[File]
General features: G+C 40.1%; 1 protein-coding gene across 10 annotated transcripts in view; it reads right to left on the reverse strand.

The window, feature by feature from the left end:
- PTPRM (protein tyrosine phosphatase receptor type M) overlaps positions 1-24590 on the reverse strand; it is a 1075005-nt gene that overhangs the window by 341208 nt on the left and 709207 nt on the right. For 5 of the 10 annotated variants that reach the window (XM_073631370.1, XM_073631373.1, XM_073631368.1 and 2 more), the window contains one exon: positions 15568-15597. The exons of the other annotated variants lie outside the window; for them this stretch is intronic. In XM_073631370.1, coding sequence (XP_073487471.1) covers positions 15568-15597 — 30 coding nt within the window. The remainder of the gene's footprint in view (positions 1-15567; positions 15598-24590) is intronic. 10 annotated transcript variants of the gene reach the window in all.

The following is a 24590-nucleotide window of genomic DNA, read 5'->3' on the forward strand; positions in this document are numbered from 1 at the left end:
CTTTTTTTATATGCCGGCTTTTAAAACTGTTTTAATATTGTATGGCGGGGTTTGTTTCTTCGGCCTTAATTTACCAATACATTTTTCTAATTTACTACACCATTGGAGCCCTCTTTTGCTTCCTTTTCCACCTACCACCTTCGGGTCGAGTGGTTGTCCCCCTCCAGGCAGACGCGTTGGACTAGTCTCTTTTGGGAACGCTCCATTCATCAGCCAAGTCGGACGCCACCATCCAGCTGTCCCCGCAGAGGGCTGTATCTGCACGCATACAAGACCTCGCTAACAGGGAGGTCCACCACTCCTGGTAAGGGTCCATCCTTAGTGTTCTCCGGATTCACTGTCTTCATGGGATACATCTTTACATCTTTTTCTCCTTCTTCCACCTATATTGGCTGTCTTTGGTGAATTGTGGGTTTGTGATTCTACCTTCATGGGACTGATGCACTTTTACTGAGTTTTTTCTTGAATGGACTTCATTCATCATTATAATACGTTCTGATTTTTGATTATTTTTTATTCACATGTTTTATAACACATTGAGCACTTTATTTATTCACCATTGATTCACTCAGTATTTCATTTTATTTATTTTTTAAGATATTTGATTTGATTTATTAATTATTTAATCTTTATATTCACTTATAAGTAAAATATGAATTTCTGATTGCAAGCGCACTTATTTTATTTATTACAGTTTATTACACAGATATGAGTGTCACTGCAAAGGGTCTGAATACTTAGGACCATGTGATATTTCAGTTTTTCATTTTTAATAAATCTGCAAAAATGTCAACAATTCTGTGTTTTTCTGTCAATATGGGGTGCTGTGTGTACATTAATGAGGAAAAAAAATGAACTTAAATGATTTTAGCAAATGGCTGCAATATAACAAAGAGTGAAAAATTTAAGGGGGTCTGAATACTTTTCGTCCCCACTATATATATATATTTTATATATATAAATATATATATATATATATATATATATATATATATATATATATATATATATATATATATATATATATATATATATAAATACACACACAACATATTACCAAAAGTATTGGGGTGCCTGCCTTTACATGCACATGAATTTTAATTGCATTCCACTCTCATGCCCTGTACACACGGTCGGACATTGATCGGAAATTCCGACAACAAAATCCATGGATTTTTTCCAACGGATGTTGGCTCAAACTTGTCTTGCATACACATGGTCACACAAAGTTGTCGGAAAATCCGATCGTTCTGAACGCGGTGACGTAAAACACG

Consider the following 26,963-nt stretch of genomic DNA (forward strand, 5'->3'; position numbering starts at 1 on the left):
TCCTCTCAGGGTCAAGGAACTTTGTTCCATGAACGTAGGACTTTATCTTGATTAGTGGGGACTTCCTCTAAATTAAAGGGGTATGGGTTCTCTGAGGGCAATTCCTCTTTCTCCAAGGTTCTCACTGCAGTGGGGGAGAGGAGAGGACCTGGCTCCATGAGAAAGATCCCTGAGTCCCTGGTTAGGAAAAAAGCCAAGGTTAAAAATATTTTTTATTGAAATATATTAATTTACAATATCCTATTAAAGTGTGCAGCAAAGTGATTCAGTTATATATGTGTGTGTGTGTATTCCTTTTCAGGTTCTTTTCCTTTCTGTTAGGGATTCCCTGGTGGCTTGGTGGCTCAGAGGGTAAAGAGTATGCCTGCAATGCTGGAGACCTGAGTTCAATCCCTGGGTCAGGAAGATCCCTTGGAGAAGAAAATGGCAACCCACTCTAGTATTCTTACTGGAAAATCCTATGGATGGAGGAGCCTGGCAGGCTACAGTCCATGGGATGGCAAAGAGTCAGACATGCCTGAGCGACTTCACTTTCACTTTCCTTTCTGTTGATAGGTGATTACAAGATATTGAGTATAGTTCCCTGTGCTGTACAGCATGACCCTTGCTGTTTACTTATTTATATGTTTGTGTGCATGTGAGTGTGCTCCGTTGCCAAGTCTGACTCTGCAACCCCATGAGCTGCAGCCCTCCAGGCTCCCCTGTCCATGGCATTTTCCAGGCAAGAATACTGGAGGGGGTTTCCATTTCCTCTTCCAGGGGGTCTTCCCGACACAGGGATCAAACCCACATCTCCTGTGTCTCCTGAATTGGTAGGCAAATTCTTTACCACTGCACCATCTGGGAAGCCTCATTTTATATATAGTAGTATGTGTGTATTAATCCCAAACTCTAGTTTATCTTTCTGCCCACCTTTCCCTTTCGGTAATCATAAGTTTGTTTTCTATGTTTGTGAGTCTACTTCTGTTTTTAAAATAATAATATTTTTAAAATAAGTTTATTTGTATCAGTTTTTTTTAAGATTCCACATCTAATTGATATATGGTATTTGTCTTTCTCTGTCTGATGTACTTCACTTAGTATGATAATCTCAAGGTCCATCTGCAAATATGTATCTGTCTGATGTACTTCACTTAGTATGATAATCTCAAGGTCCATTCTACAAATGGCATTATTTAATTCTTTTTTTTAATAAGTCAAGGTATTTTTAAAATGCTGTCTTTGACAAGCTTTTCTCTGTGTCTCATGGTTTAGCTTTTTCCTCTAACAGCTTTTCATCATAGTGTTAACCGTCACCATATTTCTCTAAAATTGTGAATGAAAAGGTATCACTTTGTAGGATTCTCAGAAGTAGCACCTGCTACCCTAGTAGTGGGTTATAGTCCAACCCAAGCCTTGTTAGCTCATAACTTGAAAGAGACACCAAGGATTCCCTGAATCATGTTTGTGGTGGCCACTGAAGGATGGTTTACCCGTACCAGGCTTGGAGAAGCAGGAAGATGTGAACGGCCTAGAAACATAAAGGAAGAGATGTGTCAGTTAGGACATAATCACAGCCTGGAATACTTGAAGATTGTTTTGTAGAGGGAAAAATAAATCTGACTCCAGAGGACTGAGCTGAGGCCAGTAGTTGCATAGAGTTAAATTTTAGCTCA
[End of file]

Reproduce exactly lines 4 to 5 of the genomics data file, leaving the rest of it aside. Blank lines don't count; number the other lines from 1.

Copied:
The following is a 24590-nucleotide window of genomic DNA, read 5'->3' on the forward strand; positions in this document are numbered from 1 at the left end:
CTTTTTTTATATGCCGGCTTTTAAAACTGTTTTAATATTGTATGGCGGGGTTTGTTTCTTCGGCCTTAATTTACCAATACATTTTTCTAATTTACTACACCATTGGAGCCCTCTTTTGCTTCCTTTTCCACCTACCACCTTCGGGTCGAGTGGTTGTCCCCCTCCAGGCAGACGCGTTGGACTAGTCTCTTTTGGGAACGCTCCATTCATCAGCCAAGTCGGACGCCACCATCCAGCTGTCCCCGCAGAGGGCTGTATCTGCACGCATACAAGACCTCGCTAACAGGGAGGTCCACCACTCCTGGTAAGGGTCCATCCTTAGTGTTCTCCGGATTCACTGTCTTCATGGGATACATCTTTACATCTTTTTCTCCTTCTTCCACCTATATTGGCTGTCTTTGGTGAATTGTGGGTTTGTGATTCTACCTTCATGGGACTGATGCACTTTTACTGAGTTTTTTCTTGAATGGACTTCATTCATCATTATAATACGTTCTGATTTTTGATTATTTTTTATTCACATGTTTTATAACACATTGAGCACTTTATTTATTCACCATTGATTCACTCAGTATTTCATTTTATTTATTTTTTAAGATATTTGATTTGATTTATTAATTATTTAATCTTTATATTCACTTATAAGTAAAATATGAATTTCTGATTGCAAGCGCACTTATTTTATTTATTACAGTTTATTACACAGATATGAGTGTCACTGCAAAGGGTCTGAATACTTAGGACCATGTGATATTTCAGTTTTTCATTTTTAATAAATCTGCAAAAATGTCAACAATTCTGTGTTTTTCTGTCAATATGGGGTGCTGTGTGTACATTAATGAGGAAAAAAAATGAACTTAAATGATTTTAGCAAATGGCTGCAATATAACAAAGAGTGAAAAATTTAAGGGGGTCTGAATACTTTTCGTCCCCACTATATATATATATTTTATATATATAAATATATATATATATATATATATATATATATATATATATATATATATATATATATATATATATATATATATATATAAATACACACACAACATATTACCAAAAGTATTGGGGTGCCTGCCTTTACATGCACATGAATTTTAATTGCATTCCACTCTCATGCCCTGTACACACGGTCGGACATTGATCGGAAATTCCGACAACAAAATCCATGGATTTTTTCCAACGGATGTTGGCTCAAACTTGTCTTGCATACACATGGTCACACAAAGTTGTCGGAAAATCCGATCGTTCTGAACGCGGTGACGTAAAACACG